Hassan Raza says his clean fuel company, which captures natural gas “flared” at Pakistan’s oil fields and sells it to industrial customers, is struggling to expand despite energy shortages and concerns over the country’s poor pollution record.
EGas Pvt. Ltd. has a number of high-profile clients, some of whom turned to the small firm during the worst shortages in 2010 and 2011, but Raza says the government should be doing more to encourage environmentally friendly technology. “A high cost penalty on emitted carbon is the only way this type of business can grow; otherwise what incentive would companies have to stop flaring?” Raza told Reuters at the EGas compression plant in Pakistan’s central Chakwal district. “You penalize them and they will be forced to clean up their act. And that’s where we come in.”
A spokesman at the Pakistan Environmental Protection Agency said flaring occurred, but that measures were being taken to control it. “We are in touch with all stakeholders and are seeking their compliance as per international standards,” he said.
Chronic power shortages severely dented Pakistan’s economy earlier in the decade, and industry turned to burning wood, rubber, and even used shoes to keep its furnaces, boilers and generators running. Those pressures have eased considerably, with rising volumes of imported liquefied natural gas (LNG) and heavy investment in pipelines and port terminals. There are plans to have five LNG terminals operational by the start of 2019.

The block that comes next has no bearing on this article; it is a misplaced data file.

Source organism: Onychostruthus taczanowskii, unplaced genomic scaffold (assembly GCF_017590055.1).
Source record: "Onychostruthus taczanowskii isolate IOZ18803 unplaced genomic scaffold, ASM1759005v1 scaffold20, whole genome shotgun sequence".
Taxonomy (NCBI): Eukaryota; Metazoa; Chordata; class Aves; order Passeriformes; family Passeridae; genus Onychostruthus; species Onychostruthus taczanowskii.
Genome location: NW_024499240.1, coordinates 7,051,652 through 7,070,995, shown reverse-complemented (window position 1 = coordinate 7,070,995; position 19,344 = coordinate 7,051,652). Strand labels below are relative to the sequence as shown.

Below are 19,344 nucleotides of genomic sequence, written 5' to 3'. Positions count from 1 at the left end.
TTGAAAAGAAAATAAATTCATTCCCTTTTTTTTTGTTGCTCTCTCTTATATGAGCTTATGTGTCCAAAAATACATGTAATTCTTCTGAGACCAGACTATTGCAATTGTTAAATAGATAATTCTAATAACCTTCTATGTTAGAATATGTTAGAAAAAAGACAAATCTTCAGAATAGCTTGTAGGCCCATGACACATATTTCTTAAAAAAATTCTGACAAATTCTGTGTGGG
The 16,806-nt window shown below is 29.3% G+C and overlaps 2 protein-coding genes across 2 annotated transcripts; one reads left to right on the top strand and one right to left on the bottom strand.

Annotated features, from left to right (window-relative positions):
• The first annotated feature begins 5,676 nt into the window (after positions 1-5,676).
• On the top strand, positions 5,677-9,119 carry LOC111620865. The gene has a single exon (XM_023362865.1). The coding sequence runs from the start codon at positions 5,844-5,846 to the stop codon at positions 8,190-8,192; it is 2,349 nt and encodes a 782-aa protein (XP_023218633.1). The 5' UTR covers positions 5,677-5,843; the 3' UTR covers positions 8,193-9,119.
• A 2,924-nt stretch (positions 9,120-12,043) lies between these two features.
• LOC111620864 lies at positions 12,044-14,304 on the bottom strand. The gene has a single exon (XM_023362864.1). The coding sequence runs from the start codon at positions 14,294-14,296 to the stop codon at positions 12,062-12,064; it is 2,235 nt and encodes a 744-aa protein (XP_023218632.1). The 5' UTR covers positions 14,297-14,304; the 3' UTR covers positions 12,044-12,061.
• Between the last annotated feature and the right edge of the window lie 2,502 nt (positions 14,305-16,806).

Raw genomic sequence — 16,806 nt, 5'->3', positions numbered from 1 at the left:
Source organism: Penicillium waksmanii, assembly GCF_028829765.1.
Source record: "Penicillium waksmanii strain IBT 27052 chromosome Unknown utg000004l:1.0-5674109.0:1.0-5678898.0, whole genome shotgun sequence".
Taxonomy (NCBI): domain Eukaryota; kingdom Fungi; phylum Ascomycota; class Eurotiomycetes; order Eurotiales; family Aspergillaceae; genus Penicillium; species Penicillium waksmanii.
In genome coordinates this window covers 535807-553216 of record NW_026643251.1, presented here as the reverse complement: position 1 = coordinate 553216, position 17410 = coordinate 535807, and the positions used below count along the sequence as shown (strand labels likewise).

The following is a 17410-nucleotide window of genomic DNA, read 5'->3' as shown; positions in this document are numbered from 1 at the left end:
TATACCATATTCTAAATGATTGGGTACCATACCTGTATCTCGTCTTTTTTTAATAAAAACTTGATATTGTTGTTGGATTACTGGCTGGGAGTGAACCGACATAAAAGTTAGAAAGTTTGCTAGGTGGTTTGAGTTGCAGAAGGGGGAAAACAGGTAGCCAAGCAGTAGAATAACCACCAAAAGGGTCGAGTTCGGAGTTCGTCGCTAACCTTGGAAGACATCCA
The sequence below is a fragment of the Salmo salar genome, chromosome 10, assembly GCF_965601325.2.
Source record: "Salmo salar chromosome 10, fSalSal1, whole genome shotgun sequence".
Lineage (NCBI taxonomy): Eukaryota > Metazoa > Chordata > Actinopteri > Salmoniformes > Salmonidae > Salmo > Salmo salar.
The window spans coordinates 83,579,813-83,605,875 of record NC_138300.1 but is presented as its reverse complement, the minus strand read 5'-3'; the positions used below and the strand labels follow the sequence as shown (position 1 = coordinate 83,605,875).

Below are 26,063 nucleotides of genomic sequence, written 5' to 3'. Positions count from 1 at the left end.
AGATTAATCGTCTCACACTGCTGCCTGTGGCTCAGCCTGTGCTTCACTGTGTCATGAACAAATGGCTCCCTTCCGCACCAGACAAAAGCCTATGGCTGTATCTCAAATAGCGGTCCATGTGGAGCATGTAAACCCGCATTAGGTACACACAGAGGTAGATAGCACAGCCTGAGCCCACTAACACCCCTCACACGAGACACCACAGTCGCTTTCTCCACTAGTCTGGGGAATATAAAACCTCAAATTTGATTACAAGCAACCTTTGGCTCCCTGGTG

Compared to state-led investment in LNG, Raza operates at the margins, but sees potential for growth in a country that generates only two-thirds of its energy needs. Despite being around for seven years, and employing about 100 people, EGas only captures 3 million cubic feet per day (MMcfd) of the estimated 150 MMcfd of gas that Pakistan flares, or burns, daily. “I’m only utilizing a tiny portion of the gas that is being wasted around the country,” Raza said.
Expansion is not cheap. EGas started out with one truck in 2010 and now has 25, each fitted with a network of cylinders inside to store and transport highly pressurized gas. The largest of the trucks costs $1 million apiece. The company has also had to lay down an expensive network of pipelines that take the captured gas from the oil wells to the company’s hydration and compression plants.
While Raza wants more support from Pakistan, some of his clients turned to the company because of concern about pressure from foreign regulators and businesses. Kohinoor Textile Mills, one of Pakistan’s largest exporters which sells bed linen to major foreign brands, chose EGas in 2011 partly because of its green credentials. To keep its plants running during the height of energy shortages, it was burning huge piles of wood and coal each day. “Foreign regulators and clients come and if you are burning away rubber and diesel and wood, it doesn’t look good to them,” said Usman Zafar, Kohinoor’s general manager for processing. “Harming the environment is almost as big a no-no now as child labor. So we had to find new ways to keep running.”
Another major client is Murree Brewery that started sourcing gas from EGas in 2015. “We wanted to find something better than furnace oil, or burning wood, something that caused less pollution,” said Mohammad Javaid, the brewery’s general manager.